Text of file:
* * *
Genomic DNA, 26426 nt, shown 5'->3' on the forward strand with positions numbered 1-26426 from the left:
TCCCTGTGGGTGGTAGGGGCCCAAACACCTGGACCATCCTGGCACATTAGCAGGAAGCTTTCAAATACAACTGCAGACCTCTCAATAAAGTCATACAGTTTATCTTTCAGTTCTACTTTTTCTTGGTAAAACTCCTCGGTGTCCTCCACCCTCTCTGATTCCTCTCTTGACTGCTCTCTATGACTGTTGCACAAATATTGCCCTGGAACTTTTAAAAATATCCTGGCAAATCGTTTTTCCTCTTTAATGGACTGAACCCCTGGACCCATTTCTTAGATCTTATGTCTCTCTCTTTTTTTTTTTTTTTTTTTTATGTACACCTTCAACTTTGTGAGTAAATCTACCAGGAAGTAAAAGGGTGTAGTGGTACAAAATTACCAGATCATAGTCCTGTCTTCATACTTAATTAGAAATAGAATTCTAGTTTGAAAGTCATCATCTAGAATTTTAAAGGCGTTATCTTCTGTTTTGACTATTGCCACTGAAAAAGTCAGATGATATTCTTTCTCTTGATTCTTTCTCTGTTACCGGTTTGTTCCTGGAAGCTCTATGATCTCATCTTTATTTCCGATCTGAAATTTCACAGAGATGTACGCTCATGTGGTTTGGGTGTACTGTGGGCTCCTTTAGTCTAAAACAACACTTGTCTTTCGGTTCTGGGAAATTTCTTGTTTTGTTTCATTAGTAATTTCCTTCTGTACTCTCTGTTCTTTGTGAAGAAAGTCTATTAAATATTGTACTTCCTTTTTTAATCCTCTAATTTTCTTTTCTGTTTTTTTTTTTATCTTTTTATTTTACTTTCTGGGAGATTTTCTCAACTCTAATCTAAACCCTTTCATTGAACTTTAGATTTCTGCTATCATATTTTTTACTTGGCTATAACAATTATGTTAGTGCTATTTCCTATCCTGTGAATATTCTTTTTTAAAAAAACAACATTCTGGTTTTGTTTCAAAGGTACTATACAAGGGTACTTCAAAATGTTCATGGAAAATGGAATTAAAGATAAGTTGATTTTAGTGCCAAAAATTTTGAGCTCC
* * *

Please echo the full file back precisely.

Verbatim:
Genomic DNA, 26426 nt, shown 5'->3' on the forward strand with positions numbered 1-26426 from the left:
TCCCTGTGGGTGGTAGGGGCCCAAACACCTGGACCATCCTGGCACATTAGCAGGAAGCTTTCAAATACAACTGCAGACCTCTCAATAAAGTCATACAGTTTATCTTTCAGTTCTACTTTTTCTTGGTAAAACTCCTCGGTGTCCTCCACCCTCTCTGATTCCTCTCTTGACTGCTCTCTATGACTGTTGCACAAATATTGCCCTGGAACTTTTAAAAATATCCTGGCAAATCGTTTTTCCTCTTTAATGGACTGAACCCCTGGACCCATTTCTTAGATCTTATGTCTCTCTCTTTTTTTTTTTTTTTTTTTTATGTACACCTTCAACTTTGTGAGTAAATCTACCAGGAAGTAAAAGGGTGTAGTGGTACAAAATTACCAGATCATAGTCCTGTCTTCATACTTAATTAGAAATAGAATTCTAGTTTGAAAGTCATCATCTAGAATTTTAAAGGCGTTATCTTCTGTTTTGACTATTGCCACTGAAAAAGTCAGATGATATTCTTTCTCTTGATTCTTTCTCTGTTACCGGTTTGTTCCTGGAAGCTCTATGATCTCATCTTTATTTCCGATCTGAAATTTCACAGAGATGTACGCTCATGTGGTTTGGGTGTACTGTGGGCTCCTTTAGTCTAAAACAACACTTGTCTTTCGGTTCTGGGAAATTTCTTGTTTTGTTTCATTAGTAATTTCCTTCTGTACTCTCTGTTCTTTGTGAAGAAAGTCTATTAAATATTGTACTTCCTTTTTTAATCCTCTAATTTTCTTTTCTGTTTTTTTTTTTATCTTTTTATTTTACTTTCTGGGAGATTTTCTCAACTCTAATCTAAACCCTTTCATTGAACTTTAGATTTCTGCTATCATATTTTTTACTTGGCTATAACAATTATGTTAGTGCTATTTCCTATCCTGTGAATATTCTTTTTTAAAAAAACAACATTCTGGTTTTGTTTCAAAGGTACTATACAAGGGTACTTCAAAATGTTCATGGAAAATGGAATTAAAGATAAGTTGATTTTAGTGCCAAAAATTTTGAGCTCC